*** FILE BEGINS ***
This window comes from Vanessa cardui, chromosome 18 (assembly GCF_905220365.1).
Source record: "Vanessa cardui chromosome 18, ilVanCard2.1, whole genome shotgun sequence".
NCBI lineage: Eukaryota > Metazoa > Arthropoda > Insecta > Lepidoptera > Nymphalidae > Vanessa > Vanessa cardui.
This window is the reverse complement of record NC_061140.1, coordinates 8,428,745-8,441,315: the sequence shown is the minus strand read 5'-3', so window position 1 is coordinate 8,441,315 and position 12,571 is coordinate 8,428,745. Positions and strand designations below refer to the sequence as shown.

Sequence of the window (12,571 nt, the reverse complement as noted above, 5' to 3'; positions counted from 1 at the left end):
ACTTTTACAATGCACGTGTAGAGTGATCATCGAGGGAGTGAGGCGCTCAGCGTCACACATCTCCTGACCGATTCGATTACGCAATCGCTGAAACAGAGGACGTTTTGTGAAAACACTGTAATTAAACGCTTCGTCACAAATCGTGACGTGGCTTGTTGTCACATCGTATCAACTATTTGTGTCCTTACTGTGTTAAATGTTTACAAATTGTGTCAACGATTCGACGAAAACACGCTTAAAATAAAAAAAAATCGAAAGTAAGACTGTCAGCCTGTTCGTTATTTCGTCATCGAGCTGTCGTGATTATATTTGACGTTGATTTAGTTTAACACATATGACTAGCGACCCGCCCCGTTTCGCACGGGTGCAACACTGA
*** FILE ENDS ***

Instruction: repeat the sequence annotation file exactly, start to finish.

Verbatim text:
This window comes from Vanessa cardui, chromosome 18 (assembly GCF_905220365.1).
Source record: "Vanessa cardui chromosome 18, ilVanCard2.1, whole genome shotgun sequence".
NCBI lineage: Eukaryota > Metazoa > Arthropoda > Insecta > Lepidoptera > Nymphalidae > Vanessa > Vanessa cardui.
This window is the reverse complement of record NC_061140.1, coordinates 8,428,745-8,441,315: the sequence shown is the minus strand read 5'-3', so window position 1 is coordinate 8,441,315 and position 12,571 is coordinate 8,428,745. Positions and strand designations below refer to the sequence as shown.

Sequence of the window (12,571 nt, the reverse complement as noted above, 5' to 3'; positions counted from 1 at the left end):
ACTTTTACAATGCACGTGTAGAGTGATCATCGAGGGAGTGAGGCGCTCAGCGTCACACATCTCCTGACCGATTCGATTACGCAATCGCTGAAACAGAGGACGTTTTGTGAAAACACTGTAATTAAACGCTTCGTCACAAATCGTGACGTGGCTTGTTGTCACATCGTATCAACTATTTGTGTCCTTACTGTGTTAAATGTTTACAAATTGTGTCAACGATTCGACGAAAACACGCTTAAAATAAAAAAAAATCGAAAGTAAGACTGTCAGCCTGTTCGTTATTTCGTCATCGAGCTGTCGTGATTATATTTGACGTTGATTTAGTTTAACACATATGACTAGCGACCCGCCCCGTTTCGCACGGGTGCAACACTGA